Breastfeeding Tips for When Baby Refuses to Nurse

November 17, 2017

We are a participant in the Amazon Services LLC Associates Program, an affiliate advertising program designed to provide a means for us to earn fees by linking to Amazon.com and affiliated sites. 
Little Bear Lactation strives to only promote and endorse WHO code compliant companies. Some ads are based off your recent searches and therefore may be some non-WHO Code Compliant items advertised to you. Purchasing through these links means I will receive a small commission from your purchase, at no additional cost to you. These proceeds help to ensure Little Bear Lactation can continue to share free information and support, and may also help to support my family, so Thank You! 

 

Has your baby developed a preference for the bottle? Is he in a growth spurt and too frustrated to nurse? Is she teething and too miserable to latch? 

Whatever the reason your baby is suddenly fighting you on nursing, there are a few ways to get that sweet little chunk of love back to the breast. 

 

If baby is on a nursing strike and you’ve been bottle feeding, one important thing to consider is learning about paced feeding. Paced bottle feeding is a method of bottle feeding that mimics breastfeeding mechanics to reduce gassiness, chances of bottle preference, and overall contribute to an easy transition between bottle and breast. 

 

Nursing an angry baby is never easy. We want to make sure nursing is a relaxing and enjoyable experience, rather than a fight to feed. 

If baby takes bottles, try taking off the hunger edge by offering a little bit of milk in the bottle, then as baby calms down, offer the breast. A baby who loves the breast most days will typically go back to the breast if they’re nice and relaxed.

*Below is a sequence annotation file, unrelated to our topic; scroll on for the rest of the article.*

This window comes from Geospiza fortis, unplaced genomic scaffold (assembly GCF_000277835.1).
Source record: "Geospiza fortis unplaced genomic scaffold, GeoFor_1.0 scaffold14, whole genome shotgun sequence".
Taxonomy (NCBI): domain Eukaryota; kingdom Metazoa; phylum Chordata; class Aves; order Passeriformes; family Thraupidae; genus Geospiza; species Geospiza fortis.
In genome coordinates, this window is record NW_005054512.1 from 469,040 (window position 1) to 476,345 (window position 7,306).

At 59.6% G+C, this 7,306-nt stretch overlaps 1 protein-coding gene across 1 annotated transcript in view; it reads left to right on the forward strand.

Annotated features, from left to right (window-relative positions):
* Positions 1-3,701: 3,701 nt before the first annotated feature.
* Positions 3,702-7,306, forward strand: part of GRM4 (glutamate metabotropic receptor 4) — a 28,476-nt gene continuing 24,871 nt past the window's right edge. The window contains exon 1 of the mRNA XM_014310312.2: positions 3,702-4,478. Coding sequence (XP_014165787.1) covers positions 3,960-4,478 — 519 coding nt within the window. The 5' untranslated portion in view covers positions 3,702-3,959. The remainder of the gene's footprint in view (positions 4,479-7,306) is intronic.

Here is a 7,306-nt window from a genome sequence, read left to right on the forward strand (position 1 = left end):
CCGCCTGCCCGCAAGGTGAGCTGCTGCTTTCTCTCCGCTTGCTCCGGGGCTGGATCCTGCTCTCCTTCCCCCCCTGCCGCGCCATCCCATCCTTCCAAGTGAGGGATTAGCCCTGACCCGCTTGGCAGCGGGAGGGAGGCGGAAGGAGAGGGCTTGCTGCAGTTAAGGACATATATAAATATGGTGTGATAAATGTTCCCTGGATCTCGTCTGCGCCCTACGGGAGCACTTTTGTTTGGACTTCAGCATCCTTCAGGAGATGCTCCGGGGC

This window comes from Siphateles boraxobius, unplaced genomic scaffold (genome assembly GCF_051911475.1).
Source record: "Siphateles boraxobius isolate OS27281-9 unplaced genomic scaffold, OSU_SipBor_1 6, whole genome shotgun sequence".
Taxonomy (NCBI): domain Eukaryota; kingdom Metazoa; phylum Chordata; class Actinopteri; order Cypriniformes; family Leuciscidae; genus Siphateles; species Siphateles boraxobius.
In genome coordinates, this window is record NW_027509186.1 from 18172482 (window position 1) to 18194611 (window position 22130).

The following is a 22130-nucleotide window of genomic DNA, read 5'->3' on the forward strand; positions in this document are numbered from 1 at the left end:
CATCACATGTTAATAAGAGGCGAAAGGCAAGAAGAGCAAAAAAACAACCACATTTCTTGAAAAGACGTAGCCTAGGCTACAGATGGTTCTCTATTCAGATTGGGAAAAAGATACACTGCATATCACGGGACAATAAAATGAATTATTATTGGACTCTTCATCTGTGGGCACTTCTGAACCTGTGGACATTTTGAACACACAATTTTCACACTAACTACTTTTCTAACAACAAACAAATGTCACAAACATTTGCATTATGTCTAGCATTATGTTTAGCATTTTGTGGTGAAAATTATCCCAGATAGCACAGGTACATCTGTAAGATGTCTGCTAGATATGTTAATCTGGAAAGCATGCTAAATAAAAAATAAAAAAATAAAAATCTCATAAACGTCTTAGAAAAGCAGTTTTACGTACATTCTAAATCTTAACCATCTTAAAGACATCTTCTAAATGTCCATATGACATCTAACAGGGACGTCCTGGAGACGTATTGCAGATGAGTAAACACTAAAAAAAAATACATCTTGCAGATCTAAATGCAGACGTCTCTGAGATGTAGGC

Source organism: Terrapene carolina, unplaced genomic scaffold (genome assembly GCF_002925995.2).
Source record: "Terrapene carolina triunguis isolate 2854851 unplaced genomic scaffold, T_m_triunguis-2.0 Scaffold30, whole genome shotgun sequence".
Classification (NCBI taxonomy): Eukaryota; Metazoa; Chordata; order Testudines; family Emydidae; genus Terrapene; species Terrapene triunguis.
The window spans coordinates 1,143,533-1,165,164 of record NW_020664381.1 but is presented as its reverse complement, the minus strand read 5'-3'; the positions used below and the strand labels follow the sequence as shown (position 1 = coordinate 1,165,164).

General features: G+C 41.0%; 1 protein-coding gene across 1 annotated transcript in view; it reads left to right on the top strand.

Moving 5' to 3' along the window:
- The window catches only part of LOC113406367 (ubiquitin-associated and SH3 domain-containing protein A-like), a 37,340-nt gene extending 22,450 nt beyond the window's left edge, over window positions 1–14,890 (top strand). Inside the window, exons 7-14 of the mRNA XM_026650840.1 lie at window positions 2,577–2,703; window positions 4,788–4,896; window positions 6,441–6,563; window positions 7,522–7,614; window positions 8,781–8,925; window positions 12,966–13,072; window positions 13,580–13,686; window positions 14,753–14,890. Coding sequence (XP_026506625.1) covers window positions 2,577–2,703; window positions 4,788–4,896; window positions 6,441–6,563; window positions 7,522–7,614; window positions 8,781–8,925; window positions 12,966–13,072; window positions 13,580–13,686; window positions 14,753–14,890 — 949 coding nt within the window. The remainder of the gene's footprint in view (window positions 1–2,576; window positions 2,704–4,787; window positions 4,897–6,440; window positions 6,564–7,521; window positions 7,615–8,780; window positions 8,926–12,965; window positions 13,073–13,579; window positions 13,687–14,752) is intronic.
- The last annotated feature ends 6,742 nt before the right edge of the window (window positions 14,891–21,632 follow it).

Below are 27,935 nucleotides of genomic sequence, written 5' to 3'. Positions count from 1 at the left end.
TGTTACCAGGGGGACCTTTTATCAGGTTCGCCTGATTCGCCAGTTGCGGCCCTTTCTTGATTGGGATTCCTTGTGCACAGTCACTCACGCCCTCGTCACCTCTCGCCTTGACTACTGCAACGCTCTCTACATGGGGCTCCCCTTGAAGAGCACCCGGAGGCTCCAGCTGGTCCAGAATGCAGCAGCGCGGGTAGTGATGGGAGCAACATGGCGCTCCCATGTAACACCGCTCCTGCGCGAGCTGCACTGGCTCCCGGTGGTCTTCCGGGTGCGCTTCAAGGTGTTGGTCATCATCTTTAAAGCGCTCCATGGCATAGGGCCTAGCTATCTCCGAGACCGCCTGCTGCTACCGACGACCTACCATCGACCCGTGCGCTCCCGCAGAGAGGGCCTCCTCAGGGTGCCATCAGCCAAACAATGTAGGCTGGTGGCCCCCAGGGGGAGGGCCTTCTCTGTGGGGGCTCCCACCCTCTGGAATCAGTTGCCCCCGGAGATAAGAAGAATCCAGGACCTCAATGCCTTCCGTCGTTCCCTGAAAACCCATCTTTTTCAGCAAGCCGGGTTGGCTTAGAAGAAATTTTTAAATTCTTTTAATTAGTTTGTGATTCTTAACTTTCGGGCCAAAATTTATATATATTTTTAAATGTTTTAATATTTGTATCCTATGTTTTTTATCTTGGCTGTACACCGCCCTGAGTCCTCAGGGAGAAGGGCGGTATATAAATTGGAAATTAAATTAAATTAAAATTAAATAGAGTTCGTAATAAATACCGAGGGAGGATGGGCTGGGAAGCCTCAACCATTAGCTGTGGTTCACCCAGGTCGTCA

But what about a baby who doesn’t take or want a bottle or other alternative feeding method? (Which is absolutely okay, by the way!) You can’t take the edge off the same way as I mentioned before. That’s okay! There are other ways to relax a baby. 

Sometimes you can try a new nursing position. Personally, collapsing into a side lying position almost always helps my six month old relax enough to focus on nursing when he’s fussy from teething

 

Another favorite approach is a mama-baby bath. Baths are just so relaxing for both of you. Slip into a warm (not too warm, of course!) bath, and dip baby too. Both of my little bears always fussed a bit at first then relaxed into me and went searching for the breast on their own. The combination of bath time relaxation and skin to skin gets the oxytocin flowing, allowing for a relaxing bonding experience. 


 

Of course breastfeeding isn’t one size fits all and you might have your own unique approach (which I’d LOVE for you to share by the way!). 

You’ll notice with all three of these approaches the most important concept is to never force baby to the breast, but rather remain relaxed and calm while fostering a relaxing environment for baby. 


Don’t forget to submit your breastfeeding questions for Little Bear Lactation’s Q&A video series! 

If you found this helpful, go ahead and “Share” it with your friends who might find it helpful as well! 

 

OTHER POSTS YOU MAY LIKE: 

 

HOW MOTHERHOOD AND BREASTFEEDING CHALLENGES CHANGED MY LIFE

RELACTATION TIPS 

WHEN BREASTFEEDING SUCKS 

 

 

Share on Facebook
Share on Twitter
Please reload

Archive
Please reload

Follow Us
  • Pinterest Social Icon
  • Instagram Social Icon
  • Facebook Basic Square
  • Twitter Basic Square
  • Pinterest - Black Circle

Little Bear Services, LLC

© 2023 Jaimie Zaki, Little Bear Services, LLC, www.littlebearlactation.com

South Jersey Pregnancy Support, New Jersey Pregnancy Support, Labor Doula, Birth Doula, Prenatal Education, Birth Plan, Breastfeeding Classes, Lactation Support, Breastfeeding Support, Postpartum Doula, Postpartum Resources, Hospital Birth, Home Birth South Jersey, Mt. Holly, Burlington County, Camden County, Ocean County, Mercer County, South Jersey Birth Services, New Jersey Birth Services, Moorestown Doula, Mt. Laurel Doula, Medford Doula, New Parent Support, Military Family Support, JBMDL Doula, McGuire Air Force Base Doula, Breastfeeding Educator, Breastfeeding Specialist, Lactation Specialist, South Jersey VBAC, New Jersey VBAC, VBAC Doula, Natural Birth Doula, Postpartum Depression, Postpartum Anxiety, Birth Related PTSD, Catholic Doula, Christian Doula